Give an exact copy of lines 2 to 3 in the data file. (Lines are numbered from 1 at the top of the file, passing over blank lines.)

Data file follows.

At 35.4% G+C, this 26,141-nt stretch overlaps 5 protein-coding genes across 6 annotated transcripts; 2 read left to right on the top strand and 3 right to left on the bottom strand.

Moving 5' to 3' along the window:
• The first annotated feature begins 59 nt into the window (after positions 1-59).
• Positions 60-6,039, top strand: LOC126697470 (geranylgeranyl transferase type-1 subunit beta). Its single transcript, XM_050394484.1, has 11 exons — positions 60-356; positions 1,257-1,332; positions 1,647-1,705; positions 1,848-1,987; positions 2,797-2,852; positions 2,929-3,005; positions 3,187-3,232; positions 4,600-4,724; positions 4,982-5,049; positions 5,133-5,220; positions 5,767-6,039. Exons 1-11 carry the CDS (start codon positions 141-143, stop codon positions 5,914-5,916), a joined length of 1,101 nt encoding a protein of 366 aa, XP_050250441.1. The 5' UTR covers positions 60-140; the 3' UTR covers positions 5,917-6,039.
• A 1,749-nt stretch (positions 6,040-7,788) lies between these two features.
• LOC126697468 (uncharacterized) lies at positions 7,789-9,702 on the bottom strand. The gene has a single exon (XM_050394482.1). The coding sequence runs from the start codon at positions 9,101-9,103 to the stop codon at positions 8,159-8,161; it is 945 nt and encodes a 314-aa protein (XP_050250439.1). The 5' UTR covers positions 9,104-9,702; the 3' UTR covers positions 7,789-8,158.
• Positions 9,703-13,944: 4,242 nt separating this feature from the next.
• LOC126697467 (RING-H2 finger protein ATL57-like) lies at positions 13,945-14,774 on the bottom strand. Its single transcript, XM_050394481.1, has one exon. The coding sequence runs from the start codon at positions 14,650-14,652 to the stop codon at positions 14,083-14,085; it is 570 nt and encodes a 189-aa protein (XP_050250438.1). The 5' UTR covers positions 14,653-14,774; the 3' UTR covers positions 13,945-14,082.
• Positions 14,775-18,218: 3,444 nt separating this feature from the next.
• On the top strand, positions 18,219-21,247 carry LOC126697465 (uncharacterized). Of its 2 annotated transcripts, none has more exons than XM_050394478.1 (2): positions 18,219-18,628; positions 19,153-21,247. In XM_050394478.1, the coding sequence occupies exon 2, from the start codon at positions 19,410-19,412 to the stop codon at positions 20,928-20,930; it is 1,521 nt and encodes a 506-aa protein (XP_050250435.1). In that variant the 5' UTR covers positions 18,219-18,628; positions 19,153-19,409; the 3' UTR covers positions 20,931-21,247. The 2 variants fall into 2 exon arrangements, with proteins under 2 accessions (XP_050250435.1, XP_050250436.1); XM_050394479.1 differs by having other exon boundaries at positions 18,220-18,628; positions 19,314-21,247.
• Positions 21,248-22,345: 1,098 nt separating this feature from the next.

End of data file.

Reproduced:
Moving 5' to 3' along the window:
• The first annotated feature begins 59 nt into the window (after positions 1-59).